- Greenback posts weekly gain on rebound after Monday plunge
- August nonfarm payrolls report Sept. 4 key to dollar's path
The dollar survived a third week of a summer onslaught, but it’s hardly in the clear yet.
The currency recovered from a seven-month low against the euro this week, rising against most of its major peers, as a global stock selloff eased and data showed the U.S. economy gaining momentum. Federal Reserve policy makers offered varying views on whether financial-market volatility could deter the central bank from raising interest rates for the first time in almost a decade. Officials emphasized that data in the next two weeks, including the August nonfarm payroll report on Sept. 4, will show whether the economy is ready for higher rates.
The dollar’s rise “is consistent with what we’ve been seeing out of the U.S. economy,” Lennon Sweeting, a Toronto-based dealer at the broker and payment provider USForex Inc., said by phone. “The big thing is there’s a lot of new information available to the Fed that wasn’t available back in July. It’ll be interesting to see whether they’re taking a step back on a rate hike.”
The greenback climbed 1.8 percent to $1.1185 against the euro this week, after plummeting on Monday to the lowest since January. The Bloomberg Dollar Spot Index gained 0.7 percent to 1,207.64, the first weekly advance since China unexpectedly devalued the yuan on Aug. 11, triggering a global equity rout as volatility roiled markets.
Traders have increased to 59 percent the probability the Federal Reserve will raise interest rates by or at its December meeting from as low as 46 percent on Aug. 25. The odds for an increase at the September meeting were 38 percent. The calculation is based on the assumption that the effective fed funds rate will average 0.375 percent after the first increase.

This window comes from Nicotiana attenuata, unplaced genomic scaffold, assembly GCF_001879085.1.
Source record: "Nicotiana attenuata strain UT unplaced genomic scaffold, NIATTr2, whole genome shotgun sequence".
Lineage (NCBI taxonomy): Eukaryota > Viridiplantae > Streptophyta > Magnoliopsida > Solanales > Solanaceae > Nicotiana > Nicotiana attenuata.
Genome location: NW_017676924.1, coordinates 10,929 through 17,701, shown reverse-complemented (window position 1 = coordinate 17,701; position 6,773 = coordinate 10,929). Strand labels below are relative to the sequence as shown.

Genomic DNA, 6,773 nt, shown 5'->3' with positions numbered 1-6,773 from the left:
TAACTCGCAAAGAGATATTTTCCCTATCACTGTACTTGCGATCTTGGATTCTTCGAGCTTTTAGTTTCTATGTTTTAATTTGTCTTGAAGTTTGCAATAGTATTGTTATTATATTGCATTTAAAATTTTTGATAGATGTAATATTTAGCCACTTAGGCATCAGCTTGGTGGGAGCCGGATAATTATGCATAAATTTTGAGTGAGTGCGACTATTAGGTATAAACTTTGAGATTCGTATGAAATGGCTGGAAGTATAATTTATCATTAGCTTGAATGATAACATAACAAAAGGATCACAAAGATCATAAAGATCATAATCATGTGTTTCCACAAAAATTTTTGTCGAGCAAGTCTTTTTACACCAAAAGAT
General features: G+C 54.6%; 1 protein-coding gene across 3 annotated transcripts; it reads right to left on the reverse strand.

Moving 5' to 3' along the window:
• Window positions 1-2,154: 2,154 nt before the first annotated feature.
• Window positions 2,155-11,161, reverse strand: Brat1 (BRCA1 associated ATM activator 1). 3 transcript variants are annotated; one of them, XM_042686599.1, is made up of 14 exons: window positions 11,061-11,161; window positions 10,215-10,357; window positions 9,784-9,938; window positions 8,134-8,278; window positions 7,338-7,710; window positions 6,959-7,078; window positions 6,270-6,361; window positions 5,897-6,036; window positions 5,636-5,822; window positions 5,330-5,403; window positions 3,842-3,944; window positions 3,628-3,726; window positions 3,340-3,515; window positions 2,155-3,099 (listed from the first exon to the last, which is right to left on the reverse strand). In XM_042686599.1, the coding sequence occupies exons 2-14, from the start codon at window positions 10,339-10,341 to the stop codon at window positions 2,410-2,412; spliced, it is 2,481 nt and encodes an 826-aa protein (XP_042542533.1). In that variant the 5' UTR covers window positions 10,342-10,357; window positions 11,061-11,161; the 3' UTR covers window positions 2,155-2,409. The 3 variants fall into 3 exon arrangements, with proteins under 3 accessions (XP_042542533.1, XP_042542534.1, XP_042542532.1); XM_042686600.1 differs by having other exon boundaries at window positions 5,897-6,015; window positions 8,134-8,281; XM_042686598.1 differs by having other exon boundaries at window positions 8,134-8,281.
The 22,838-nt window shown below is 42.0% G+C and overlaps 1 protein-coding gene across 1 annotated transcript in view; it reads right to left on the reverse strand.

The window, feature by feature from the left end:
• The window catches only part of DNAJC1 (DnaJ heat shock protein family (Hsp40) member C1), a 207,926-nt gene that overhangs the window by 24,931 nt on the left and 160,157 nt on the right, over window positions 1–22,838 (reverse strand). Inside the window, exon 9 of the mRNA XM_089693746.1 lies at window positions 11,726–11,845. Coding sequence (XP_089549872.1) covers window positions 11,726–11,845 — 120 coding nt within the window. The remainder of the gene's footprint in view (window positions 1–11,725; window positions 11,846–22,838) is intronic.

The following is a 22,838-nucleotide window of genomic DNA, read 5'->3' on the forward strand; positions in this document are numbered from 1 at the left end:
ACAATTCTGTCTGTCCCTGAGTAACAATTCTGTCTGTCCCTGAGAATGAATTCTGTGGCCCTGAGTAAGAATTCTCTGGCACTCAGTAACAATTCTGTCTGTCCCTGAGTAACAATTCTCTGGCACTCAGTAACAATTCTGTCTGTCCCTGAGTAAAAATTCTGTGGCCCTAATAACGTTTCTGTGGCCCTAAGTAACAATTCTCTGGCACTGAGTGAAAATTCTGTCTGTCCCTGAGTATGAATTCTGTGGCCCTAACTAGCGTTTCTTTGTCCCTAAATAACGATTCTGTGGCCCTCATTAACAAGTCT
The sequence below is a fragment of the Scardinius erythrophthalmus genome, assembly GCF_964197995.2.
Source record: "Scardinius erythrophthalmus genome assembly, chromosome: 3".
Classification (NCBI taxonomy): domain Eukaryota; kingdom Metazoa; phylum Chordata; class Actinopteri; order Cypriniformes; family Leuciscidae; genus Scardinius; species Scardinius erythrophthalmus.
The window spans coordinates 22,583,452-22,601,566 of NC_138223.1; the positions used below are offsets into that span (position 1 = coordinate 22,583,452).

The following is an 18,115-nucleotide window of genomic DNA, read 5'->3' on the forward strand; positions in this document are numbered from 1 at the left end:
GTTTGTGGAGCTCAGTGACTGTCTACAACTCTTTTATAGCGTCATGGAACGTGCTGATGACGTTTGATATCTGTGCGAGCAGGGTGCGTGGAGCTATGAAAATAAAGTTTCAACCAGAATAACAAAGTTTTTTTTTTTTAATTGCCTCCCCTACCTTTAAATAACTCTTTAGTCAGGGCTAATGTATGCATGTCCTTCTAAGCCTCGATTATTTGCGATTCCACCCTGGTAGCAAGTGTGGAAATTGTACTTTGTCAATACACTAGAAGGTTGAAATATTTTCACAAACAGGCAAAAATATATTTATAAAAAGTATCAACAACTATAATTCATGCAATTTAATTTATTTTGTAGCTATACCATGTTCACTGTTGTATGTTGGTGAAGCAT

The world’s biggest economy continued to add jobs in August and the jobless rate fell to 5.2 percent, according to the median estimate in a Bloomberg survey of economists. Gains in average hourly earnings remain small, indicating little pressure on wage growth that will translate into higher inflation.
Fed Vice Chairman Stanley Fischer on Friday left open the option of an interest-rate increase next month, straddling camps of officials who urge caution due to market turmoil and those who say the economy can handle a move.
“We’ve got a little over two weeks before we have to make a decision, and we’ve got time to wait and see the incoming data,” Fischer said.
New York Fed President William Dudley said market turbulence made the case for a September move “less compelling to me than it was a few weeks ago.”
While the pace of gains in consumer prices remains below the Fed’s 2 percent target, St. Louis Fed President James Bullard said on Friday that U.S. fundamentals “look good,” echoing comments by Cleveland Fed President Loretta Mester at the Fed’s annual meeting at Jackson Hole, Wyoming.
A report Thursday showed U.S. gross domestic product rose at a 3.7 percent annualized rate in the second quarter, exceeding all estimates of economists surveyed by Bloomberg.
“If the U.S. economic data continue to come in strong, and if equity markets continue to stabilize, you’d have to think that rate hikes are back on the table, which should be positive for the dollar,” said Khoon Goh, a senior foreign-exchange strategist at Australia & New Zealand Banking Group Ltd. in Singapore.